Gershwin, Fauré, Canteloube, Khachaturian, Respighi

Magdalena Kožená (mezzo-soprano)

Berliner Philharmoniker
Sir Simon Rattle

Sir Simon Rattle during his last concert as Chief Conductor of the Berlin Philharmonic at the Berlin Waldbühne
Photograph: twitter @BerlinPhil So, like Rick Blaine (Humphrey Bogart) in Casablanca, “I was misinformed”, the Mahler 6 a few nights ago wasn’t quite Simon Rattle’s farewell as chief conductor of the Berliner Philharmoniker, although it was his final Philharmonie concert in that capacity; it was this, a carnival-esque if rain-soaked knees-up from the Waldbühne (the orchestra under cover).

The Berlin Phil’s versatility and virtuosity was to the fore, relayed in excellent ‘indoors’-like sound, opening with an exuberant outing for George Gershwin’s Cuban Overture, trumpets and Latin-American percussion to the fore, incisive and swinging, and a seductive clarinet introducing the languorous middle section. Then the gentle curves of Fauré’s Pavane were followed by a selection of Joseph Canteloube’s Songs of the Auvergne, including of course ‘Baïlèro’, all finding Magdalena Kožená giving renditions of spirit, relish and sensitivity, wit and sparkle too, and with some distinguished contributions from orchestra soloists.

Sir Simon Rattle during his last concert as Chief Conductor of the Berlin Philharmonic at the Berlin Waldbühne
Photograph: twitter @BerlinPhil The interval, with no advice of its duration (it turned out to be the usual twenty minutes), was a single camera presenting the unremitting gloom of a large crowd not doing much, a few trooping off, presumably for refreshments, but it was curiously calming though and even quite exciting when the image did move a few inches to the left at one point while not losing sight of someone’s turquoise-coloured umbrella. It did become very tedious though. A flagged-up duration would have aided a trip to the kitchen for a cup of tea.

As a welcome return to music, the gaudy colours of a few movements from Khachaturian’s music for Gayaneh included a pointed ‘Sabre Dance’, some jaunty Kurds, an ‘Adagio’ featuring intense cello-playing and a lively 'Lezginka'. Finally Pines of Rome, from exhilarating to crepuscular, then fragrant and balmy with once again a magical contribution on clarinet, although the recorded nightingale was on the loud side, not so enchanting, and finally the legionnaires from a bygone Roman era grew in presence and Technicolor as Respighi’s extra brass added to the sumptuousness.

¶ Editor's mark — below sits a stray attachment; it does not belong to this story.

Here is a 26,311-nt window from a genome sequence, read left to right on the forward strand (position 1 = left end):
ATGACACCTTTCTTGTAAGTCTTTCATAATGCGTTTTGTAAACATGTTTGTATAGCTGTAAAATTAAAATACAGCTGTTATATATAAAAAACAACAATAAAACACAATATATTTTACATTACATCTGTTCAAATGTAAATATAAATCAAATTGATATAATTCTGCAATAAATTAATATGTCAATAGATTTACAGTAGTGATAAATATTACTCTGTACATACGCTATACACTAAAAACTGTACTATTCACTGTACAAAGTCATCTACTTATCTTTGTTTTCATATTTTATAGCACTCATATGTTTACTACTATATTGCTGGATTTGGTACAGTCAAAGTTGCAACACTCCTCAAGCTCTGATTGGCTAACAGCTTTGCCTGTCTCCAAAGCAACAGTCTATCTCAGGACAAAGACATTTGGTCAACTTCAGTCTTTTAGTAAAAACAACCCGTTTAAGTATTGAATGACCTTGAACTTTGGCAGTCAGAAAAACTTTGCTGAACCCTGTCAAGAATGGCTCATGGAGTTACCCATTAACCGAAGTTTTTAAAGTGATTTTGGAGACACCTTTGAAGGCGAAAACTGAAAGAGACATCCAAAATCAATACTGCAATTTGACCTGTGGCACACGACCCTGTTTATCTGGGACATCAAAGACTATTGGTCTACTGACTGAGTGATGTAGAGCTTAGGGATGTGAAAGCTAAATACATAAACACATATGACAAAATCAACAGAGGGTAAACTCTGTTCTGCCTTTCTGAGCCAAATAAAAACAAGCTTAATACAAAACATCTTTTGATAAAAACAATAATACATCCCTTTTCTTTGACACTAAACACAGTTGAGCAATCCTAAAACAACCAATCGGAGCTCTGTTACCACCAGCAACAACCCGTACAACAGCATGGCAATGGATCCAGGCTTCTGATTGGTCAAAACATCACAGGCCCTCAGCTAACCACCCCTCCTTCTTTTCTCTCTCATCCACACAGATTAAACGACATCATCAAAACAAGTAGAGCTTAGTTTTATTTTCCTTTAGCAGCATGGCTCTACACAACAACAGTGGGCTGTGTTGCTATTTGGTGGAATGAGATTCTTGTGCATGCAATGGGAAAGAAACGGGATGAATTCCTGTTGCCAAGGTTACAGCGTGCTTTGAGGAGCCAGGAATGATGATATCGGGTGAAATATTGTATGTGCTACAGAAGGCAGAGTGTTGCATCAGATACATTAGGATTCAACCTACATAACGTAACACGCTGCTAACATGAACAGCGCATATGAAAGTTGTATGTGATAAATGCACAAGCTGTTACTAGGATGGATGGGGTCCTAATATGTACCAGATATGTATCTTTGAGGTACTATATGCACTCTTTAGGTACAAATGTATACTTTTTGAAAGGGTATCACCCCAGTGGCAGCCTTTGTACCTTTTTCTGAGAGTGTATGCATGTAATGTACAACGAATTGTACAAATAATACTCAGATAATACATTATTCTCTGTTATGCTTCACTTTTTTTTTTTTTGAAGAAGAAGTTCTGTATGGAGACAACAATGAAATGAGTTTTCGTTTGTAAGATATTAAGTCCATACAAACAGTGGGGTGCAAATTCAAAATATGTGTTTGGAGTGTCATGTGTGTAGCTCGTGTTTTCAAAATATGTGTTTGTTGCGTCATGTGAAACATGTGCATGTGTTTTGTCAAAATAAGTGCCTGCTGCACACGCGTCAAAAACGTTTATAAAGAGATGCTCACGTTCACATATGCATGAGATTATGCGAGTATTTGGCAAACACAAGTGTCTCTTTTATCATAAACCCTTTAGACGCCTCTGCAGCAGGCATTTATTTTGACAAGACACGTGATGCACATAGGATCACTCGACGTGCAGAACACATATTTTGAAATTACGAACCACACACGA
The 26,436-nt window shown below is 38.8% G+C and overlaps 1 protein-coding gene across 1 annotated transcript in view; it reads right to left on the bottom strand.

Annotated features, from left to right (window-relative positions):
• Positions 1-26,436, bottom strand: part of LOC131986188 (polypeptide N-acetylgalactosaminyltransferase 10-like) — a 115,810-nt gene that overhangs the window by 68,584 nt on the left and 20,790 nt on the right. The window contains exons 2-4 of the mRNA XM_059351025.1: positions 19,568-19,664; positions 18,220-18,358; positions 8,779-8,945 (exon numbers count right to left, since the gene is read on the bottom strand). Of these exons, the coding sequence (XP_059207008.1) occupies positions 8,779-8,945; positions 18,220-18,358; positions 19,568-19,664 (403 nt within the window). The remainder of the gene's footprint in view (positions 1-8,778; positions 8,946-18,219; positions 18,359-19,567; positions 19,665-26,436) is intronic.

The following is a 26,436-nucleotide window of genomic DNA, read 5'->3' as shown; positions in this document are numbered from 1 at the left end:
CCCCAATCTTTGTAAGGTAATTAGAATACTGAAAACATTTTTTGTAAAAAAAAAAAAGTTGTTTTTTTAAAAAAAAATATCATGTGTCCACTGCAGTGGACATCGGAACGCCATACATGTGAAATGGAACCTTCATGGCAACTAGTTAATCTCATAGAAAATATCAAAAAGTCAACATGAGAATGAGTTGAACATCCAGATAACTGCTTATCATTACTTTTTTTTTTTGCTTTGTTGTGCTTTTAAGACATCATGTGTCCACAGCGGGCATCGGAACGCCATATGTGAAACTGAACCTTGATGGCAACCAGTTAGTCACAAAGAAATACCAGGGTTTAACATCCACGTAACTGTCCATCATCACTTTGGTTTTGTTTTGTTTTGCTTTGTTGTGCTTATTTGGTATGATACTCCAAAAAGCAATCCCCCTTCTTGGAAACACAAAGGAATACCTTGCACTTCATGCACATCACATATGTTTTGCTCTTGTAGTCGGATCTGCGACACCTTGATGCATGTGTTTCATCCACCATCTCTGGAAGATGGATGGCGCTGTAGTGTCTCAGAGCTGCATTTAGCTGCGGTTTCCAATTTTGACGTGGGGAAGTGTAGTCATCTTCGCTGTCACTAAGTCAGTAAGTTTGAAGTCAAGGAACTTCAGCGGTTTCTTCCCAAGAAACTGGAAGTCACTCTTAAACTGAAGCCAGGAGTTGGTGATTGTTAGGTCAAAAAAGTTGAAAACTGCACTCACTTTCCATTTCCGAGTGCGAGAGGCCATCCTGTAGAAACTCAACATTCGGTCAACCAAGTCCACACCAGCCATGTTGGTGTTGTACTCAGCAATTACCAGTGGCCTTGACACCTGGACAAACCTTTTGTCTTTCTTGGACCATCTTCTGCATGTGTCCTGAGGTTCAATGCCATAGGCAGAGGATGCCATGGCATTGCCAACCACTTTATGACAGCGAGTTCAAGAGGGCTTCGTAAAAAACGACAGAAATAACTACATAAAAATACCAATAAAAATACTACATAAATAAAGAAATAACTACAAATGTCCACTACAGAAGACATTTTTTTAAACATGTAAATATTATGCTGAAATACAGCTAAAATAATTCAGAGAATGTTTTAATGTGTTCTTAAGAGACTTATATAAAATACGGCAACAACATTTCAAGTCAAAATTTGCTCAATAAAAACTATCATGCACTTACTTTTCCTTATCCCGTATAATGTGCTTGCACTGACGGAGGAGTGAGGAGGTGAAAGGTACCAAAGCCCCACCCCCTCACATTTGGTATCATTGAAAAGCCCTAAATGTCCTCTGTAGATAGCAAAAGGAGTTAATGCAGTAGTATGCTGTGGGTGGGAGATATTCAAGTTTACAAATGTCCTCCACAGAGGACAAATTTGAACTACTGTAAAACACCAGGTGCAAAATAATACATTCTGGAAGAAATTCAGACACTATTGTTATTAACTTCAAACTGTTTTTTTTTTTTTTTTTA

The Berlin Philharmonic's brass section during Sir Simon Rattle's last concert as Chief Conductor at the Berlin Waldbühne
Photograph: twitter @BerlinPhil We weren’t done, for Lady Rattle returned for some lamenting Monteverdi, hubby at the harpsichord, an archlute and a few solo strings in attendance. Then, with the brass section donning Rattle-like hairpieces, coming to the aid of the party, it was Elgar’s Pomp and Circumstance March No.1 (that’s ruined the Proms), introduced by Sir Simon (in German) with reference to football and Brexit – it was clear from his body-language and tone of voice that he’s in the Remain camp (he should lobby 10 Downing St) – in a reading not so quick as quick can mean in this music, or as bloated in the “hope and glory” Trio as has been known (and no singalong).

The Berlin Philharmonic's brass section during Sir Simon Rattle's last concert as Chief Conductor at the Berlin Waldbühne
Photograph: twitter @BerlinPhil If in years to come a quiz question asks “what was the ultimate piece Simon Rattle conducted as chief of the Berlin Philharmonic?”, the answer is John Philip Sousa’s Liberty Bell (with its indelible associations to Monty Python), for although the Philharmoniker had another piece to play, the traditional exit march that concludes all Waldbühne concerts, Rattle didn’t lead it, for now armed with a glass of beer he walked through the orchestra exchanging pleasantries with various members and finished in the percussion section, his final musical act being to strike a cymbal – on time with the last chord. Next stop London, perhaps to see Mrs May, and certainly to be one-third of Stockhausen’s Gruppen.

 

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